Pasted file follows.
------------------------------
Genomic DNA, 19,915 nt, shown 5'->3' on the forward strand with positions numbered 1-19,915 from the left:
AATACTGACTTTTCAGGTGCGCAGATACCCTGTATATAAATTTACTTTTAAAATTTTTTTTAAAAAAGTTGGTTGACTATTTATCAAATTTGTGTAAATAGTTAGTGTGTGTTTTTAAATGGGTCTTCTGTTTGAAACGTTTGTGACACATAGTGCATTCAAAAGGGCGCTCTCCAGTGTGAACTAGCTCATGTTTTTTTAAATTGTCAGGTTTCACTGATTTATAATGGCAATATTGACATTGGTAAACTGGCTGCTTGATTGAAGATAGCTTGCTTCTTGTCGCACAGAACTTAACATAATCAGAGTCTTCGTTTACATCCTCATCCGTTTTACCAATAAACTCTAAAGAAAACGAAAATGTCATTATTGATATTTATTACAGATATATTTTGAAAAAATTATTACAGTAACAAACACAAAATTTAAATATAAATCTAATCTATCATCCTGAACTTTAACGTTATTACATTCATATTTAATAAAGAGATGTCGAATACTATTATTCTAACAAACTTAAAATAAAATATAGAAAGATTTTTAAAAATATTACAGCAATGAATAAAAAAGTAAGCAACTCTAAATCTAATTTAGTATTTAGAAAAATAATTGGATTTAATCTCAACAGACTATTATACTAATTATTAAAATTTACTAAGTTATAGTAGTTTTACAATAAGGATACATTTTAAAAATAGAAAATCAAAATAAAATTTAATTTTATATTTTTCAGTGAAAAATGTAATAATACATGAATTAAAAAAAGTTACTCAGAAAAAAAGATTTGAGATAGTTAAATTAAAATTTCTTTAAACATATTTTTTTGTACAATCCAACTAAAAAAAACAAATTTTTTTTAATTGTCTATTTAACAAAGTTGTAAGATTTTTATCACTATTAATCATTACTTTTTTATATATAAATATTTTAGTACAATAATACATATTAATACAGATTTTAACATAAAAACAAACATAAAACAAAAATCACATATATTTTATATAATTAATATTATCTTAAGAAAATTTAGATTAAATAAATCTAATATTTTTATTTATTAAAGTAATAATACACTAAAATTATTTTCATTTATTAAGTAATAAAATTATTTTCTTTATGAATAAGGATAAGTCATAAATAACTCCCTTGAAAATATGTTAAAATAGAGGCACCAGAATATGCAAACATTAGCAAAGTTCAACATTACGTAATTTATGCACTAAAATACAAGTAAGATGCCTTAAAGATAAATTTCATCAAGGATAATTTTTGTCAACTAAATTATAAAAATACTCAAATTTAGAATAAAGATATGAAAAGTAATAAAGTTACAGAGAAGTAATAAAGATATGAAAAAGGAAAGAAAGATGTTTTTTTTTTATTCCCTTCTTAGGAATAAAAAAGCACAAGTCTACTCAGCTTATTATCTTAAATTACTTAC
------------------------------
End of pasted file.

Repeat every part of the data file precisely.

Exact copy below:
Genomic DNA, 19,915 nt, shown 5'->3' on the forward strand with positions numbered 1-19,915 from the left:
AATACTGACTTTTCAGGTGCGCAGATACCCTGTATATAAATTTACTTTTAAAATTTTTTTTAAAAAAGTTGGTTGACTATTTATCAAATTTGTGTAAATAGTTAGTGTGTGTTTTTAAATGGGTCTTCTGTTTGAAACGTTTGTGACACATAGTGCATTCAAAAGGGCGCTCTCCAGTGTGAACTAGCTCATGTTTTTTTAAATTGTCAGGTTTCACTGATTTATAATGGCAATATTGACATTGGTAAACTGGCTGCTTGATTGAAGATAGCTTGCTTCTTGTCGCACAGAACTTAACATAATCAGAGTCTTCGTTTACATCCTCATCCGTTTTACCAATAAACTCTAAAGAAAACGAAAATGTCATTATTGATATTTATTACAGATATATTTTGAAAAAATTATTACAGTAACAAACACAAAATTTAAATATAAATCTAATCTATCATCCTGAACTTTAACGTTATTACATTCATATTTAATAAAGAGATGTCGAATACTATTATTCTAACAAACTTAAAATAAAATATAGAAAGATTTTTAAAAATATTACAGCAATGAATAAAAAAGTAAGCAACTCTAAATCTAATTTAGTATTTAGAAAAATAATTGGATTTAATCTCAACAGACTATTATACTAATTATTAAAATTTACTAAGTTATAGTAGTTTTACAATAAGGATACATTTTAAAAATAGAAAATCAAAATAAAATTTAATTTTATATTTTTCAGTGAAAAATGTAATAATACATGAATTAAAAAAAGTTACTCAGAAAAAAAGATTTGAGATAGTTAAATTAAAATTTCTTTAAACATATTTTTTTGTACAATCCAACTAAAAAAAACAAATTTTTTTTAATTGTCTATTTAACAAAGTTGTAAGATTTTTATCACTATTAATCATTACTTTTTTATATATAAATATTTTAGTACAATAATACATATTAATACAGATTTTAACATAAAAACAAACATAAAACAAAAATCACATATATTTTATATAATTAATATTATCTTAAGAAAATTTAGATTAAATAAATCTAATATTTTTATTTATTAAAGTAATAATACACTAAAATTATTTTCATTTATTAAGTAATAAAATTATTTTCTTTATGAATAAGGATAAGTCATAAATAACTCCCTTGAAAATATGTTAAAATAGAGGCACCAGAATATGCAAACATTAGCAAAGTTCAACATTACGTAATTTATGCACTAAAATACAAGTAAGATGCCTTAAAGATAAATTTCATCAAGGATAATTTTTGTCAACTAAATTATAAAAATACTCAAATTTAGAATAAAGATATGAAAAGTAATAAAGTTACAGAGAAGTAATAAAGATATGAAAAAGGAAAGAAAGATGTTTTTTTTTTATTCCCTTCTTAGGAATAAAAAAGCACAAGTCTACTCAGCTTATTATCTTAAATTACTTAC